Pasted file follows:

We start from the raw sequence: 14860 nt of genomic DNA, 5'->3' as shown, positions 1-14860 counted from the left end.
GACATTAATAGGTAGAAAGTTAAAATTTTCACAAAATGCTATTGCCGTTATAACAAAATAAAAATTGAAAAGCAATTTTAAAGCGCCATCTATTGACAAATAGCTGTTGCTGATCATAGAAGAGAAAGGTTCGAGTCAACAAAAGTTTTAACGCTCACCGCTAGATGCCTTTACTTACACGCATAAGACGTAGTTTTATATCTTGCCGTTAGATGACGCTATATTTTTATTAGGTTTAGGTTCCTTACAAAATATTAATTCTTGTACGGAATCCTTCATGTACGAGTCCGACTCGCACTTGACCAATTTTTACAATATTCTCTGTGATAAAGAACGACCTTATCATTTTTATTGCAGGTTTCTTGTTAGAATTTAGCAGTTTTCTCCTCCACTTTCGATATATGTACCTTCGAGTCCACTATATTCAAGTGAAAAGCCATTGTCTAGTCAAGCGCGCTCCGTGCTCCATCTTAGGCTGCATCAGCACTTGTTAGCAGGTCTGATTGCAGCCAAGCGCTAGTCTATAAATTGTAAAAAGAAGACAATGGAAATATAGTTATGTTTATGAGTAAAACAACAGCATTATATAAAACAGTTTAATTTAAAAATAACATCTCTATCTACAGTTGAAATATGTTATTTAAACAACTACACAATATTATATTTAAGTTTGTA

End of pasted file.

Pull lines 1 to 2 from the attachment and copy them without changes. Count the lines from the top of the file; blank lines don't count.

We start from the raw sequence: 14860 nt of genomic DNA, 5'->3' as shown, positions 1-14860 counted from the left end.
GACATTAATAGGTAGAAAGTTAAAATTTTCACAAAATGCTATTGCCGTTATAACAAAATAAAAATTGAAAAGCAATTTTAAAGCGCCATCTATTGACAAATAGCTGTTGCTGATCATAGAAGAGAAAGGTTCGAGTCAACAAAAGTTTTAACGCTCACCGCTAGATGCCTTTACTTACACGCATAAGACGTAGTTTTATATCTTGCCGTTAGATGACGCTATATTTTTATTAGGTTTAGGTTCCTTACAAAATATTAATTCTTGTACGGAATCCTTCATGTACGAGTCCGACTCGCACTTGACCAATTTTTACAATATTCTCTGTGATAAAGAACGACCTTATCATTTTTATTGCAGGTTTCTTGTTAGAATTTAGCAGTTTTCTCCTCCACTTTCGATATATGTACCTTCGAGTCCACTATATTCAAGTGAAAAGCCATTGTCTAGTCAAGCGCGCTCCGTGCTCCATCTTAGGCTGCATCAGCACTTGTTAGCAGGTCTGATTGCAGCCAAGCGCTAGTCTATAAATTGTAAAAAGAAGACAATGGAAATATAGTTATGTTTATGAGTAAAACAACAGCATTATATAAAACAGTTTAATTTAAAAATAACATCTCTATCTACAGTTGAAATATGTTATTTAAACAACTACACAATATTATATTTAAGTTTGTA